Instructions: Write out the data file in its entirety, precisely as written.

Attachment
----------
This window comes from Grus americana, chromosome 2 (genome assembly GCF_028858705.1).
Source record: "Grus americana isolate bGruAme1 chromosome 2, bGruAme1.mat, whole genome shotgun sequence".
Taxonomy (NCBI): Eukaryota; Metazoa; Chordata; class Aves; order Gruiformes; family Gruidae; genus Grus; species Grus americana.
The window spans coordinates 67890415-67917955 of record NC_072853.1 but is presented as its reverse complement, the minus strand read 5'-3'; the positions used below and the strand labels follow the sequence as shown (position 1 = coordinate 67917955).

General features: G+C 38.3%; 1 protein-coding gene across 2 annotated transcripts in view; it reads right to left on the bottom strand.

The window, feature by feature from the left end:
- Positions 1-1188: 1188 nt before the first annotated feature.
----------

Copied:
This window comes from Grus americana, chromosome 2 (genome assembly GCF_028858705.1).
Source record: "Grus americana isolate bGruAme1 chromosome 2, bGruAme1.mat, whole genome shotgun sequence".
Taxonomy (NCBI): Eukaryota; Metazoa; Chordata; class Aves; order Gruiformes; family Gruidae; genus Grus; species Grus americana.
The window spans coordinates 67890415-67917955 of record NC_072853.1 but is presented as its reverse complement, the minus strand read 5'-3'; the positions used below and the strand labels follow the sequence as shown (position 1 = coordinate 67917955).

General features: G+C 38.3%; 1 protein-coding gene across 2 annotated transcripts in view; it reads right to left on the bottom strand.

The window, feature by feature from the left end:
- Positions 1-1188: 1188 nt before the first annotated feature.